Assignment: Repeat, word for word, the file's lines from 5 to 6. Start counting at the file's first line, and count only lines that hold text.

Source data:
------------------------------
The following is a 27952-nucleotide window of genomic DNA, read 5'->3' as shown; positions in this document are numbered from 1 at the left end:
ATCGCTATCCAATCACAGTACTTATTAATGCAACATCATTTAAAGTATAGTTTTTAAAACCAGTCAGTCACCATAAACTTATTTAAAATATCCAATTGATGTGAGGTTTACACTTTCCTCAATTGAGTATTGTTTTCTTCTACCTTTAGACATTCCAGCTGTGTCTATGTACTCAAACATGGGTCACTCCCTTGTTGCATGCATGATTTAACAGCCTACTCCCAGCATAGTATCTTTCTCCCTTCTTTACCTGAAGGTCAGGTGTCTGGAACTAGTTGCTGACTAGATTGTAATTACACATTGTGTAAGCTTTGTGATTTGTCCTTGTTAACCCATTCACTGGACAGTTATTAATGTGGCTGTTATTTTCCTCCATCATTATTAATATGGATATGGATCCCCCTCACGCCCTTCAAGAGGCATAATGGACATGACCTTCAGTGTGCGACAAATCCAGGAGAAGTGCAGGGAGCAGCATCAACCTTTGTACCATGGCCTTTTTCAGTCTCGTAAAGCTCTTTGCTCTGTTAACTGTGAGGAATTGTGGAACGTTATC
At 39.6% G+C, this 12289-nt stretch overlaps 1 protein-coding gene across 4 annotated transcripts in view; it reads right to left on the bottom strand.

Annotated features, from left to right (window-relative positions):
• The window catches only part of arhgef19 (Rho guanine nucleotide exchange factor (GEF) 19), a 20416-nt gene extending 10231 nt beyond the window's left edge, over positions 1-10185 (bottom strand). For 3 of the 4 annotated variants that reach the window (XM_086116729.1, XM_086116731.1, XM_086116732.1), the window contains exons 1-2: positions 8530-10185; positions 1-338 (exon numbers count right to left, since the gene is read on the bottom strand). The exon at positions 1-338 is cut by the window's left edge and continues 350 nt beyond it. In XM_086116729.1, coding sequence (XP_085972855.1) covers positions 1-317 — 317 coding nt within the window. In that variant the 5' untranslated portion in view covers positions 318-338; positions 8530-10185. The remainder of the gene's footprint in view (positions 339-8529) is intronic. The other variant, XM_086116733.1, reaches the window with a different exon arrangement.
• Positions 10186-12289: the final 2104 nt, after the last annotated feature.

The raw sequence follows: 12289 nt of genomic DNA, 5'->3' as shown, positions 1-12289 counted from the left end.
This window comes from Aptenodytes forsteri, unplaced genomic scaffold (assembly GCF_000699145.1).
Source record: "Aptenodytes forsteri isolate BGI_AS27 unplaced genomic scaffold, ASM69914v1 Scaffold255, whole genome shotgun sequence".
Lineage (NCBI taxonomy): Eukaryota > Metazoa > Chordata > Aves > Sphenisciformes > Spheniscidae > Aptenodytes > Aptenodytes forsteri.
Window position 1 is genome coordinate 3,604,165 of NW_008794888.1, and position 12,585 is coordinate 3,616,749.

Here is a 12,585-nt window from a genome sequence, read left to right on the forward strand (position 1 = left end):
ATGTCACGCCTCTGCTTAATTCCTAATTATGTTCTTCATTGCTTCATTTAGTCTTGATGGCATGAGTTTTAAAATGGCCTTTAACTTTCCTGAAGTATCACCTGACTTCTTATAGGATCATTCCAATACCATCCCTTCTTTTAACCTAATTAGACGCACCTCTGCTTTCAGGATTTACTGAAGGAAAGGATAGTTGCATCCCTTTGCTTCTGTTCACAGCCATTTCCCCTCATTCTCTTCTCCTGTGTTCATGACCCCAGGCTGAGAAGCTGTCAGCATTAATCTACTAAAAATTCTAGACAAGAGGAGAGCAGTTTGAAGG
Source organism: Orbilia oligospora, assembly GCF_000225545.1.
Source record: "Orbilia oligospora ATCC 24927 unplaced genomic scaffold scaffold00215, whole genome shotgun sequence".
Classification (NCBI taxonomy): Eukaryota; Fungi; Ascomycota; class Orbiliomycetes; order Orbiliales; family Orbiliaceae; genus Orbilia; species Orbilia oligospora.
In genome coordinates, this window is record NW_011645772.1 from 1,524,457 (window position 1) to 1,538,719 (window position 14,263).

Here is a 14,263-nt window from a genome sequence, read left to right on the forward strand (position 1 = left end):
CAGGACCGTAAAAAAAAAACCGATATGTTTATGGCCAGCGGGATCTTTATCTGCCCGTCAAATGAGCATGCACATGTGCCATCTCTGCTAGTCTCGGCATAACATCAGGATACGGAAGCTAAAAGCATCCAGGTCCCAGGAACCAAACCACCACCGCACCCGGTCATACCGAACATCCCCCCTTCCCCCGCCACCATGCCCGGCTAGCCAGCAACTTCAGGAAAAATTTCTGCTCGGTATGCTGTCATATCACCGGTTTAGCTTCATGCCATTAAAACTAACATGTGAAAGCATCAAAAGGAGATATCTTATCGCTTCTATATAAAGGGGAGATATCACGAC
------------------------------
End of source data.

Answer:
• The window catches only part of arhgef19 (Rho guanine nucleotide exchange factor (GEF) 19), a 20416-nt gene extending 10231 nt beyond the window's left edge, over positions 1-10185 (bottom strand). For 3 of the 4 annotated variants that reach the window (XM_086116729.1, XM_086116731.1, XM_086116732.1), the window contains exons 1-2: positions 8530-10185; positions 1-338 (exon numbers count right to left, since the gene is read on the bottom strand). The exon at positions 1-338 is cut by the window's left edge and continues 350 nt beyond it. In XM_086116729.1, coding sequence (XP_085972855.1) covers positions 1-317 — 317 coding nt within the window. In that variant the 5' untranslated portion in view covers positions 318-338; positions 8530-10185. The remainder of the gene's footprint in view (positions 339-8529) is intronic. The other variant, XM_086116733.1, reaches the window with a different exon arrangement.
• Positions 10186-12289: the final 2104 nt, after the last annotated feature.